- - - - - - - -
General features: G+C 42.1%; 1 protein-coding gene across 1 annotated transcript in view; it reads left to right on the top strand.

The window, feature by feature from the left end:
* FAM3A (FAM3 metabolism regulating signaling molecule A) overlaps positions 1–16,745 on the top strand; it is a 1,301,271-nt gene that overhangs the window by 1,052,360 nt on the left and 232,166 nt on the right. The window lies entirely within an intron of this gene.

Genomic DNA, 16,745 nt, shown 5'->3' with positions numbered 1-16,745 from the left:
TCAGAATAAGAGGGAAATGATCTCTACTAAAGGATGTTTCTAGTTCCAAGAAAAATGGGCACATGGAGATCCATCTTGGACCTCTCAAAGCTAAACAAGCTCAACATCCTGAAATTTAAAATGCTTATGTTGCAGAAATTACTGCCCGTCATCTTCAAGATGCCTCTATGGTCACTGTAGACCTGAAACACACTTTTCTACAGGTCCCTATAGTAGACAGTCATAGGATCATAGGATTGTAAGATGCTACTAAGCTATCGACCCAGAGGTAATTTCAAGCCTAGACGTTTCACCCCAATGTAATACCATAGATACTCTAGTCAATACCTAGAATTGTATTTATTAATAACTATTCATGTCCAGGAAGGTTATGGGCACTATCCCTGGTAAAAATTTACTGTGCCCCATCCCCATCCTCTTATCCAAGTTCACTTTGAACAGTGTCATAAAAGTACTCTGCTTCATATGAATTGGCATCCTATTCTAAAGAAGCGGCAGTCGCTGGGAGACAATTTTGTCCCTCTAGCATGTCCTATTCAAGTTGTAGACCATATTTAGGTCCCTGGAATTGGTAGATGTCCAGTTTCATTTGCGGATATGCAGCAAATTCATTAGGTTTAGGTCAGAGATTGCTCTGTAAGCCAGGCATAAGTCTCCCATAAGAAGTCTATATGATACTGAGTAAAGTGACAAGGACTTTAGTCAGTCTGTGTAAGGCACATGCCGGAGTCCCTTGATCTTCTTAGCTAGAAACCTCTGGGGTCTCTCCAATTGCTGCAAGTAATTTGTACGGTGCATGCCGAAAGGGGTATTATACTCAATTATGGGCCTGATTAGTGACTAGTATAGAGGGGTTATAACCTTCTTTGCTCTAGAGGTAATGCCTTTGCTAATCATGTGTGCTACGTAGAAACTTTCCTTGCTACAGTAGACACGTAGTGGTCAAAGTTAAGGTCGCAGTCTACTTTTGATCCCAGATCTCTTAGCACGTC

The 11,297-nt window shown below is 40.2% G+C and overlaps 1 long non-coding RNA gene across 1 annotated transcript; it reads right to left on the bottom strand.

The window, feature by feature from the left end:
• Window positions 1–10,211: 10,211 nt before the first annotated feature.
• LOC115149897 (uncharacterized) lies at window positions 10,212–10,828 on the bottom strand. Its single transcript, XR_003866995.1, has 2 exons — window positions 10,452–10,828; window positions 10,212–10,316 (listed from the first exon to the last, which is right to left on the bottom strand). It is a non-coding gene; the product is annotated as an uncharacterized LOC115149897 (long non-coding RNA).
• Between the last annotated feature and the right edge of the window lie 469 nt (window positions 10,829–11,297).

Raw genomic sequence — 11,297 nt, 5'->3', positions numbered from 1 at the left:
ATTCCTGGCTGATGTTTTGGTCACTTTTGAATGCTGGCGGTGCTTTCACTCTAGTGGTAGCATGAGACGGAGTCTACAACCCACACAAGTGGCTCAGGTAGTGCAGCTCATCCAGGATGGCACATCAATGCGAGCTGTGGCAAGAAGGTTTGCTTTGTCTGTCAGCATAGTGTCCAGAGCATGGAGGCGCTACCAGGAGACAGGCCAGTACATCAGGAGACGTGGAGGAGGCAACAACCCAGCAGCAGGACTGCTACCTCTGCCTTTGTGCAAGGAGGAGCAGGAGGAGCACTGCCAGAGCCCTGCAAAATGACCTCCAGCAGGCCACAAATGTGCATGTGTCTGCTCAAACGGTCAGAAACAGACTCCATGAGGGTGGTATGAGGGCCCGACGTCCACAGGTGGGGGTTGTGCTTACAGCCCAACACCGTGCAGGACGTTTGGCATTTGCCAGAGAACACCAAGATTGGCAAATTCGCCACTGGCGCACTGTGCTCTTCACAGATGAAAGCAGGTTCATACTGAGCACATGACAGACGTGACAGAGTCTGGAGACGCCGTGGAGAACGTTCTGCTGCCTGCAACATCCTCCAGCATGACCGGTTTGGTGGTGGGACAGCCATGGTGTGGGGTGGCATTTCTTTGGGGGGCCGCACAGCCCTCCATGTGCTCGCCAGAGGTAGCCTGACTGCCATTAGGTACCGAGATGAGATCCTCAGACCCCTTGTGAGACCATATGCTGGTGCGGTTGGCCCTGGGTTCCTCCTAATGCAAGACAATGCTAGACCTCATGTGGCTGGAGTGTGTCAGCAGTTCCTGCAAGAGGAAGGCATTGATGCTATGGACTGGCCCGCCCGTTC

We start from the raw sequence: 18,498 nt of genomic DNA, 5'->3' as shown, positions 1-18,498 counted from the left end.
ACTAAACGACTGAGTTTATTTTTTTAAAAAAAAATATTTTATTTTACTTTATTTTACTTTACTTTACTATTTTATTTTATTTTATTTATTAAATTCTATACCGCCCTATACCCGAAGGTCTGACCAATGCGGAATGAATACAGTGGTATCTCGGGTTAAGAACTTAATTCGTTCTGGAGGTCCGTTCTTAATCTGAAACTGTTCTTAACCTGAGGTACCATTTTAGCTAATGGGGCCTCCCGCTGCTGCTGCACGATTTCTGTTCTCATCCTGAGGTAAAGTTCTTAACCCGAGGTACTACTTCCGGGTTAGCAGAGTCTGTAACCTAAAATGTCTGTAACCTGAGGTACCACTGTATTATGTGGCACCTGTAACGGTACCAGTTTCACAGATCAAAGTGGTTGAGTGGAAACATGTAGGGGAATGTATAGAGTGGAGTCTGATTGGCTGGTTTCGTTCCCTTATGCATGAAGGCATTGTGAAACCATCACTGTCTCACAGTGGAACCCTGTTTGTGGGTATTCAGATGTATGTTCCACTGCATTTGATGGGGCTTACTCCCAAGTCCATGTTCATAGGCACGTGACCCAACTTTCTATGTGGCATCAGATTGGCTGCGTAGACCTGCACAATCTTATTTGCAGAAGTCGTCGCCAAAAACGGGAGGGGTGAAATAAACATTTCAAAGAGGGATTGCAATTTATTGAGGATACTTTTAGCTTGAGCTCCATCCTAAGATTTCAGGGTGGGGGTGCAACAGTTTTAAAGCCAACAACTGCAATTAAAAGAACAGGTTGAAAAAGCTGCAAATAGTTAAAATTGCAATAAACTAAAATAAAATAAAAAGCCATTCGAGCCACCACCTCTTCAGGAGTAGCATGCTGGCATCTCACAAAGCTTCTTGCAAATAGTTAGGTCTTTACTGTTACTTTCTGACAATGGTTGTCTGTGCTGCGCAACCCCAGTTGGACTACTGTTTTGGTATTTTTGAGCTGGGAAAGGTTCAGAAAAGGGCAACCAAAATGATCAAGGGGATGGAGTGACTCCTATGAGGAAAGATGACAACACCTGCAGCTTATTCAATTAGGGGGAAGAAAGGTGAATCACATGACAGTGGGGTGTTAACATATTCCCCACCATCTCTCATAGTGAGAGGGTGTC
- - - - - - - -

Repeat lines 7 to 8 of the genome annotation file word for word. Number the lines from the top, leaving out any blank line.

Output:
The window, feature by feature from the left end:
• Window positions 1–10,211: 10,211 nt before the first annotated feature.